RACECOURSES are full of larger than life characters.
There has never been anyone quite like Tracksuit Dave though.
Decked out in SportsDirect’s finest, Dave’s got a wide-awake smile, machine gun line in patter and more mates than a lottery winner.
But life wasn’t always a bowl of cherries for this punting cheeky chappie.
He said: “I’m a South London boy – born in Streatham. At nine-weeks old I contracted osteomyelitis. That’s a disease which affects the long bones in your body.
“I nearly died – they read me the last rites – and had to spend the first five or six years of my life in hospital.
“As a result my right leg was four and a half inches shorter than the left. So the surgeons whacked metal rods in to try and stretch it out.
“I was stuck in Chailey House Hospital in Sussex and vividly remember a nurse arriving every dinner time to turn an alum key that was fitted to those rods.
“I was in constant pain, but they managed to stretch the leg by two and a half inches in the end. I had to be fitted with leg callipers. That made life difficult and I was bullied at school.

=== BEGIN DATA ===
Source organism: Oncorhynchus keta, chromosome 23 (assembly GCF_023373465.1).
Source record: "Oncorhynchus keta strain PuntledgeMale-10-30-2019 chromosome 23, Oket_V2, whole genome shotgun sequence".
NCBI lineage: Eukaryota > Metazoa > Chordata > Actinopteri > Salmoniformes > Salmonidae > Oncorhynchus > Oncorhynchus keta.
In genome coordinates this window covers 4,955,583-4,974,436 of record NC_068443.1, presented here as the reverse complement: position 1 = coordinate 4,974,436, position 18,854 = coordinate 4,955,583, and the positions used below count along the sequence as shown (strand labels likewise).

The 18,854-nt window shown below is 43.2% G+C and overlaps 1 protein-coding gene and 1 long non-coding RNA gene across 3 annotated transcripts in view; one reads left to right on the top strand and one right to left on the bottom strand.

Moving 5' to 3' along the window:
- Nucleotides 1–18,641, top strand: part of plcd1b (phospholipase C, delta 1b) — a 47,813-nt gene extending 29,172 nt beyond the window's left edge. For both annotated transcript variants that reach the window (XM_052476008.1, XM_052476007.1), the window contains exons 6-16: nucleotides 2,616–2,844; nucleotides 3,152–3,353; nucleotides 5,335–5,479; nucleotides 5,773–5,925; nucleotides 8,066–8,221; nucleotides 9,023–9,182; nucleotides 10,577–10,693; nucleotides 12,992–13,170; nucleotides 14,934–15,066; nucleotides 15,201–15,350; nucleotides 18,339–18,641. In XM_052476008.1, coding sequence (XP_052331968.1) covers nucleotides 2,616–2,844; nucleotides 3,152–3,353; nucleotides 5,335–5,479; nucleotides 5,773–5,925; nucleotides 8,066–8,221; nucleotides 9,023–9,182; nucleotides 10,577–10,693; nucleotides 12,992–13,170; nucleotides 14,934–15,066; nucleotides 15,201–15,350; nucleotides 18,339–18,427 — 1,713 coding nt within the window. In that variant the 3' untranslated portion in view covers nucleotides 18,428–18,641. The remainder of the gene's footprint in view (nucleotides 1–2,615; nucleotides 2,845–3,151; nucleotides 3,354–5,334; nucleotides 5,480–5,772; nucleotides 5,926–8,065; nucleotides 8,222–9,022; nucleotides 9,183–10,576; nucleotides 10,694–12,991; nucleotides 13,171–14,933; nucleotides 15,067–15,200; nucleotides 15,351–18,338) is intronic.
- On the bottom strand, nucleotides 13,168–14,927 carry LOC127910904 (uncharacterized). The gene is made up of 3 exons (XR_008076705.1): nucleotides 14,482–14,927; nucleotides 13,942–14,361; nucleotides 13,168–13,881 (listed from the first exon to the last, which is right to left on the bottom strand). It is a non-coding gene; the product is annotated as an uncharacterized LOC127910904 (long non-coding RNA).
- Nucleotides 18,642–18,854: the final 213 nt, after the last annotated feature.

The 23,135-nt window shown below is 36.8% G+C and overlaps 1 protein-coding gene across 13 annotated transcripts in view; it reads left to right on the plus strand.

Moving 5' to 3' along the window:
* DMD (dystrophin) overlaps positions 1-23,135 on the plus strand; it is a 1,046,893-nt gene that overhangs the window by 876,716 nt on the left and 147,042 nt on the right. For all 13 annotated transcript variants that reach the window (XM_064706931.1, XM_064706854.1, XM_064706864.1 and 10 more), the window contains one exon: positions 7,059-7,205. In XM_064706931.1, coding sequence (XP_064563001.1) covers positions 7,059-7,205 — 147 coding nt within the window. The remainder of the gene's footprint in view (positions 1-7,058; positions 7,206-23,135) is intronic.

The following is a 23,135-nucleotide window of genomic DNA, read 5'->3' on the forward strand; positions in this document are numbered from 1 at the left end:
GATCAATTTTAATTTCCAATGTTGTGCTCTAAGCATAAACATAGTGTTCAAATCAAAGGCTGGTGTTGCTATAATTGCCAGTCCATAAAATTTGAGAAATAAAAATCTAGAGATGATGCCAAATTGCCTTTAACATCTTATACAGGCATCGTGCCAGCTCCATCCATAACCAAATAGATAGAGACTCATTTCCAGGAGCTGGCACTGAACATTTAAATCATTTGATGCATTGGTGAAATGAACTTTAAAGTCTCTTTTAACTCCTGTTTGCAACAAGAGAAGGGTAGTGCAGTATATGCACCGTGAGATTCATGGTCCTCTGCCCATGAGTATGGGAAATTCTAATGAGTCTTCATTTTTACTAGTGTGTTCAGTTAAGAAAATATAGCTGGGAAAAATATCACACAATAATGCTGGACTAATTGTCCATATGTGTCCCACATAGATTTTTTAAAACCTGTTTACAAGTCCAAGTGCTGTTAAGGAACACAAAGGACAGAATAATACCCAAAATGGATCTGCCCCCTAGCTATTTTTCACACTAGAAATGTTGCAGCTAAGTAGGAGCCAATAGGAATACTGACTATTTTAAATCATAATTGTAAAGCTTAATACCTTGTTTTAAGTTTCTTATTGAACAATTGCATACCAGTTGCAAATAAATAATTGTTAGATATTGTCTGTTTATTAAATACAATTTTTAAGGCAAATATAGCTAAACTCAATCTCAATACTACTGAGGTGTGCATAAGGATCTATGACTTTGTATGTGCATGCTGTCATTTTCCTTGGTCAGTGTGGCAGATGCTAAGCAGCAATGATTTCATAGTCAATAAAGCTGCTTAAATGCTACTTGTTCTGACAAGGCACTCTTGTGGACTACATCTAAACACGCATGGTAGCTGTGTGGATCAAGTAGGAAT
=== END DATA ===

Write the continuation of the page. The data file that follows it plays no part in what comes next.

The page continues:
“The only way I could get the bullies back was to wait until they were in the loos and kick `em up the backside with me callipers!
“The teachers weren’t having that and I ended up being sent to a school for physically handicapped kids. I was always running away from there and the Police would come and find me on Tooting Bec Common!”
It wasn’t long before racing, football and betting came to Tracksuit’s rescue.
He continued: “My dad was a demolition lorry driver. When I was a kid he’d take me out in the truck with him. He’d stop and have a bet in the bookies and if the horse won he’d nip in a toy shop on Streatham High Road and buy me a little bag of footballs.
“Anyway, the shopkeeper realised I was football mad and asked if I’d like to go to watch Chelsea with him and his son. My dad had bought enough balls to buy the shop by then, so the geezer owed us a favour!
“I went – it was against Wolves – and Peter Osgood scored. That was me hooked on Chelsea. And Peter Osgood is still the King of Stamford Bridge in my eyes!